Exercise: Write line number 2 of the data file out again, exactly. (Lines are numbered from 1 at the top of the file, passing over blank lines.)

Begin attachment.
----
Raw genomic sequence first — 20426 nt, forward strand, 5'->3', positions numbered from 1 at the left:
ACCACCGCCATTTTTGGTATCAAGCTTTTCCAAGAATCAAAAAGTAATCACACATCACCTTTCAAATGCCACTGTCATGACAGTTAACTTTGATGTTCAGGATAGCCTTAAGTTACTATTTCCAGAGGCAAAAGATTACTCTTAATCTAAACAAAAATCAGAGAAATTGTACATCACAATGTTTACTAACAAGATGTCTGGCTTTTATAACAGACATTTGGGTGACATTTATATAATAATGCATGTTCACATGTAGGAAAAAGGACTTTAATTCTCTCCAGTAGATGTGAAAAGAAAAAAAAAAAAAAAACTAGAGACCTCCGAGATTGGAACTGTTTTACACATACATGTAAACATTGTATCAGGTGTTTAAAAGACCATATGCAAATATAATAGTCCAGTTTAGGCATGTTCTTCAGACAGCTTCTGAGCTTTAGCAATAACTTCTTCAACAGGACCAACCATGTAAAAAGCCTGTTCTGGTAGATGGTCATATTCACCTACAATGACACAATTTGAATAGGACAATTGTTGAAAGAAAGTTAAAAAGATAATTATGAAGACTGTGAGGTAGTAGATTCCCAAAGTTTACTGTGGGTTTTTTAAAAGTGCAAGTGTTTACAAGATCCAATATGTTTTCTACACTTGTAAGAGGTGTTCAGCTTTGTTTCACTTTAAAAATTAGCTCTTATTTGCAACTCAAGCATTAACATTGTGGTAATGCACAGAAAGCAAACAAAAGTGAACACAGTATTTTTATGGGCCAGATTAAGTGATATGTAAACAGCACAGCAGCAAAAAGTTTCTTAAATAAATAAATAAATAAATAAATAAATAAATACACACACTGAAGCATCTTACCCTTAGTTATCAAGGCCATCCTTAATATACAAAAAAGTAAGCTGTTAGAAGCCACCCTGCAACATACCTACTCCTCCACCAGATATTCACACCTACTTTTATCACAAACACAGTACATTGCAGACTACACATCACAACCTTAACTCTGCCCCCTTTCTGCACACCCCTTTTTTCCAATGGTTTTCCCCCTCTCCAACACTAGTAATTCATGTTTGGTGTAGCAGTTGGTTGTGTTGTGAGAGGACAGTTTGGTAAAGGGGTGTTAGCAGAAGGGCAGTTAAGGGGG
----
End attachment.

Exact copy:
ACCACCGCCATTTTTGGTATCAAGCTTTTCCAAGAATCAAAAAGTAATCACACATCACCTTTCAAATGCCACTGTCATGACAGTTAACTTTGATGTTCAGGATAGCCTTAAGTTACTATTTCCAGAGGCAAAAGATTACTCTTAATCTAAACAAAAATCAGAGAAATTGTACATCACAATGTTTACTAACAAGATGTCTGGCTTTTATAACAGACATTTGGGTGACATTTATATAATAATGCATGTTCACATGTAGGAAAAAGGACTTTAATTCTCTCCAGTAGATGTGAAAAGAAAAAAAAAAAAAAAACTAGAGACCTCCGAGATTGGAACTGTTTTACACATACATGTAAACATTGTATCAGGTGTTTAAAAGACCATATGCAAATATAATAGTCCAGTTTAGGCATGTTCTTCAGACAGCTTCTGAGCTTTAGCAATAACTTCTTCAACAGGACCAACCATGTAAAAAGCCTGTTCTGGTAGATGGTCATATTCACCTACAATGACACAATTTGAATAGGACAATTGTTGAAAGAAAGTTAAAAAGATAATTATGAAGACTGTGAGGTAGTAGATTCCCAAAGTTTACTGTGGGTTTTTTAAAAGTGCAAGTGTTTACAAGATCCAATATGTTTTCTACACTTGTAAGAGGTGTTCAGCTTTGTTTCACTTTAAAAATTAGCTCTTATTTGCAACTCAAGCATTAACATTGTGGTAATGCACAGAAAGCAAACAAAAGTGAACACAGTATTTTTATGGGCCAGATTAAGTGATATGTAAACAGCACAGCAGCAAAAAGTTTCTTAAATAAATAAATAAATAAATAAATAAATAAATACACACACTGAAGCATCTTACCCTTAGTTATCAAGGCCATCCTTAATATACAAAAAAGTAAGCTGTTAGAAGCCACCCTGCAACATACCTACTCCTCCACCAGATATTCACACCTACTTTTATCACAAACACAGTACATTGCAGACTACACATCACAACCTTAACTCTGCCCCCTTTCTGCACACCCCTTTTTTCCAATGGTTTTCCCCCTCTCCAACACTAGTAATTCATGTTTGGTGTAGCAGTTGGTTGTGTTGTGAGAGGACAGTTTGGTAAAGGGGTGTTAGCAGAAGGGCAGTTAAGGGGG